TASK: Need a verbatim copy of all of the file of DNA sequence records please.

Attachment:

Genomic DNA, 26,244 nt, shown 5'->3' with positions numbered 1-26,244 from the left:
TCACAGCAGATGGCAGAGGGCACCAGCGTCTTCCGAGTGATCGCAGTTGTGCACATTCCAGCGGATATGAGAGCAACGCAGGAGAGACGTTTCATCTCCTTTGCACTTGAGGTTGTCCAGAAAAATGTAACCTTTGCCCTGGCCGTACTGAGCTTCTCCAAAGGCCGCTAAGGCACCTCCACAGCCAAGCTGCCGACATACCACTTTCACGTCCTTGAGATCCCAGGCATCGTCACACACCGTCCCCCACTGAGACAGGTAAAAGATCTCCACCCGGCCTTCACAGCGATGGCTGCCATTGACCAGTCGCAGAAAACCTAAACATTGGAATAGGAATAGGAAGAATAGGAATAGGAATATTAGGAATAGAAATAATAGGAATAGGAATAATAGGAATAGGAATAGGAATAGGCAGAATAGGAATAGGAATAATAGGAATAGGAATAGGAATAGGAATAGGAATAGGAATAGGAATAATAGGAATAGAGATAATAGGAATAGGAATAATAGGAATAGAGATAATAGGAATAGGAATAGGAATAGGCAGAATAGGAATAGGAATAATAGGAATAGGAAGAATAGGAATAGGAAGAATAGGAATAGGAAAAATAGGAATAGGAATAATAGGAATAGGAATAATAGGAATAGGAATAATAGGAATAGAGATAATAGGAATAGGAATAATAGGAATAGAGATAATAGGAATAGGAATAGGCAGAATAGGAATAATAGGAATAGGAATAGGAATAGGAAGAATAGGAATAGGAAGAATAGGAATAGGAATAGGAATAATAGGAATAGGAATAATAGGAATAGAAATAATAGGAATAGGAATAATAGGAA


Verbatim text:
Genomic DNA, 26,244 nt, shown 5'->3' with positions numbered 1-26,244 from the left:
TCACAGCAGATGGCAGAGGGCACCAGCGTCTTCCGAGTGATCGCAGTTGTGCACATTCCAGCGGATATGAGAGCAACGCAGGAGAGACGTTTCATCTCCTTTGCACTTGAGGTTGTCCAGAAAAATGTAACCTTTGCCCTGGCCGTACTGAGCTTCTCCAAAGGCCGCTAAGGCACCTCCACAGCCAAGCTGCCGACATACCACTTTCACGTCCTTGAGATCCCAGGCATCGTCACACACCGTCCCCCACTGAGACAGGTAAAAGATCTCCACCCGGCCTTCACAGCGATGGCTGCCATTGACCAGTCGCAGAAAACCTAAACATTGGAATAGGAATAGGAAGAATAGGAATAGGAATATTAGGAATAGAAATAATAGGAATAGGAATAATAGGAATAGGAATAGGAATAGGCAGAATAGGAATAGGAATAATAGGAATAGGAATAGGAATAGGAATAGGAATAGGAATAGGAATAATAGGAATAGAGATAATAGGAATAGGAATAATAGGAATAGAGATAATAGGAATAGGAATAGGAATAGGCAGAATAGGAATAGGAATAATAGGAATAGGAAGAATAGGAATAGGAAGAATAGGAATAGGAAAAATAGGAATAGGAATAATAGGAATAGGAATAATAGGAATAGGAATAATAGGAATAGAGATAATAGGAATAGGAATAATAGGAATAGAGATAATAGGAATAGGAATAGGCAGAATAGGAATAATAGGAATAGGAATAGGAATAGGAAGAATAGGAATAGGAAGAATAGGAATAGGAATAGGAATAATAGGAATAGGAATAATAGGAATAGAAATAATAGGAATAGGAATAATAGGAA